Too true, Talluh! And it was practically all worked out four hundred years beforehand, by painters during the Italian Renaissance.

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I'm not bothered that much by rear projection unless I try hard to pay attention to it, in which case it could be a distraction, but overall I'm okay with it.  A film I saw a while back, The Good German (2006), directed by Steven Soderbergh, looked it like it used rear projection.  The film was shot in color and then changed in post, so it looks like a 1940s film noir, and a beautiful one at that.  It looks incredible.  The cinematographer was Peter Andrews and the editor was Mary Ann Bernard, both of who are ... Steven Soderbergh, the aliases he uses from time to time.   

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I've been watching a lotta stuff and posting a lotta reviews, this (copied and pasted) entry of mine in the I JUST WATCHED thread was from this past weekend, so you might've missed it:

Caught 2/3 of THE PRINCE AND THE SHOWGIRL- Which I had never seen before, in spite of being a big fan of Marilyn. 

I liked it much better than I thought I would...It’s a little like someone tossed BORN YESTERDAY and MY FAIR LADY in a blender, but Marilyn- Despite whatever problems she might’ve been having in her real life at a time – pulls it off magnificently. She IS the movie, Which must’ve cheesed off everybody who worked with her and had to put up with her and spend hours waiting on her.

TERRENCE RATTIGAN Was the writer, and between this and THE WINSLOW BOY, I have to say I’m very interested in his work now.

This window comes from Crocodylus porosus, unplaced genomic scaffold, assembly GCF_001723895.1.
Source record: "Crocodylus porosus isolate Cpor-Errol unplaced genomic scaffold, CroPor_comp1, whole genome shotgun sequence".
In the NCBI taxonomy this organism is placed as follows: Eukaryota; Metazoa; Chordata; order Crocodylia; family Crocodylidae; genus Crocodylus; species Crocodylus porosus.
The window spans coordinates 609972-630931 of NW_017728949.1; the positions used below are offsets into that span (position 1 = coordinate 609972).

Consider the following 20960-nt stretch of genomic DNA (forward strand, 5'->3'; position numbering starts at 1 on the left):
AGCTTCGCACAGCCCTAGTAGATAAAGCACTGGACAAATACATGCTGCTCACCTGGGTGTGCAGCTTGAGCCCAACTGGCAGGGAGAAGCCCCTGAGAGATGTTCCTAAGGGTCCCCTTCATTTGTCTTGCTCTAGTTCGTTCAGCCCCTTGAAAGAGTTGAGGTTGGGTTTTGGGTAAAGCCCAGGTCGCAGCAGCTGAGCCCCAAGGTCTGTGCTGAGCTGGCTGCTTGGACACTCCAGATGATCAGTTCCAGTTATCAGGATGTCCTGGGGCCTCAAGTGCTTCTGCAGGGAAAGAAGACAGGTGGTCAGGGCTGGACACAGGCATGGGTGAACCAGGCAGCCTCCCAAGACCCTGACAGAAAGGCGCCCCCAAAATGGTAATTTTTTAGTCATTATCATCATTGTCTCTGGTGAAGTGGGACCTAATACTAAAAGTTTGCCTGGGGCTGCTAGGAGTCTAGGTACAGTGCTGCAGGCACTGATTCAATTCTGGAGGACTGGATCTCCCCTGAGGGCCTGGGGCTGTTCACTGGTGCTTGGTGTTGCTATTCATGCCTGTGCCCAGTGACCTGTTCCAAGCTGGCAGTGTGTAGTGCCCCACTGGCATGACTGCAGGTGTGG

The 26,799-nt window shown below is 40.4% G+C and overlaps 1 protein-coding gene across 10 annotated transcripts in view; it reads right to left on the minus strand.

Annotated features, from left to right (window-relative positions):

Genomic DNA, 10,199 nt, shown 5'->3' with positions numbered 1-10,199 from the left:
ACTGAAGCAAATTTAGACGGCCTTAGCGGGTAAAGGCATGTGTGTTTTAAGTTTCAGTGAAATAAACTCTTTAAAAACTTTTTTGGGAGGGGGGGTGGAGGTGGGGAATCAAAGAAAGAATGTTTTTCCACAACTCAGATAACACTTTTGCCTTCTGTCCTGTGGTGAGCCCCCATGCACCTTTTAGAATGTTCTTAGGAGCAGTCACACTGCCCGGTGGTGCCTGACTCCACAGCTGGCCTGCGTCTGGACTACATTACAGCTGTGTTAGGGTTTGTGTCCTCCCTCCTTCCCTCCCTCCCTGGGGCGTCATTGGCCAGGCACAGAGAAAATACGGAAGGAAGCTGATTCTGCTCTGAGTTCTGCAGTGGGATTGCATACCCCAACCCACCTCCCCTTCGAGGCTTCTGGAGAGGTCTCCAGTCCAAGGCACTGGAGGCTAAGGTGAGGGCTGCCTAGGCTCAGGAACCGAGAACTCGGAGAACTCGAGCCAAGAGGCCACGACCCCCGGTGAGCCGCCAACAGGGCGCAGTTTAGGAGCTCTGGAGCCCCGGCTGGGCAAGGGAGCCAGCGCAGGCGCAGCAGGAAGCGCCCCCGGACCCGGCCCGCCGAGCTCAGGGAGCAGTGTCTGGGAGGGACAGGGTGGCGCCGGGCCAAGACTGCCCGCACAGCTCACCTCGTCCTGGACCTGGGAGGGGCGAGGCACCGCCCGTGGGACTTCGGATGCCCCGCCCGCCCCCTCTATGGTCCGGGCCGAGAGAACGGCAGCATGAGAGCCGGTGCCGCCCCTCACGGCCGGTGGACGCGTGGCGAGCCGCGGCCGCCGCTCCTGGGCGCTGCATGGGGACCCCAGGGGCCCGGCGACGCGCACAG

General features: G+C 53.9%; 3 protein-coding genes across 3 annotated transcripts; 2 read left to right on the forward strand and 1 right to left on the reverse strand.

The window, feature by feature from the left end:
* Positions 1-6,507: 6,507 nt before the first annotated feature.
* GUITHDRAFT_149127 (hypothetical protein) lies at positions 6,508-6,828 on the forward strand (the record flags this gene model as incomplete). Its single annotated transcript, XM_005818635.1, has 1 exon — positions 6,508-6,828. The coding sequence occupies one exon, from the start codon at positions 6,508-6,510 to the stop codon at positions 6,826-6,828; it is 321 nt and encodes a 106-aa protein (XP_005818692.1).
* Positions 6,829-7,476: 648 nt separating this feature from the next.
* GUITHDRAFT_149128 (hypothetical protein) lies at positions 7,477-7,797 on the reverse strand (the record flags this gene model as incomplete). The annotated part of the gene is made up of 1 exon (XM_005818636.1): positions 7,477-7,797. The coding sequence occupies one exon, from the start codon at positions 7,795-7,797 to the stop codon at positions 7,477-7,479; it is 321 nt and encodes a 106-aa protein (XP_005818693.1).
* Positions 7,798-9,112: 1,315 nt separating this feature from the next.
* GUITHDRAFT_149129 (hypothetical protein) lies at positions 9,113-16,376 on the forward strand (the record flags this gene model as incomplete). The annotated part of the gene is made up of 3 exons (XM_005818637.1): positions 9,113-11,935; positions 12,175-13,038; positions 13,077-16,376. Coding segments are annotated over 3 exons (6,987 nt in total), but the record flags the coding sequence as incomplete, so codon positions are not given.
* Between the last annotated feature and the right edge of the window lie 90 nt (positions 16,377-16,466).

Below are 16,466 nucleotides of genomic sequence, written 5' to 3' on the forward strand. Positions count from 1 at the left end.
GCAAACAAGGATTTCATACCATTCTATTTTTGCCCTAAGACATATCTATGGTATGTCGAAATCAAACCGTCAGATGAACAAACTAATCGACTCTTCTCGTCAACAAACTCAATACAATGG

It’s worth taking the time to note though, that many of the coronation crowd scenes are marred by some very poor and obvious backdrops.

It makes a curious companion piece, with a lot of notable similarities to the same years’s THE IRON PETTICOAT- although this film is way way way way way way way better than that one.

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I caught up with The Prince and the Showgirl from the TCM menu and can totally see what cj was talking about. The first example you see is of the two diplomats looking out the window to watch a carriage pass by on the street. It's actually a somewhat elaborate shot: the background shows the carriage approaching, moving directly in front of the window, and then moving away, so that in the background shot the camera had swiveled by at least 90 degrees. That's matched by a camera movement in the foreground from right to left, with the two men framed in the window. The overall combined effect is of the two men at the window watching the approach and departure of the carriage all in one take, beautifully done. BUT, there's the aforementioned problem of the mismatching foreground and background, very noticeable and very distracting. I think TikiSoo's point that background should fade with distance is correct, but it seems that may work better for black and white than for color. The background in the TPATS sequences was indeed faded, but looked washed-out and unrealistic. It seems that a better way to deal with the problem in a color film would be to adjust the focus, not necessarily the color. I know it's cheeky for us amateurs to be second-guessing a renowned cinematographer, but it's difficult to understand how he could have been happy with the results of that scene after having been so painstaking in matching the camera movement in the foreground and background.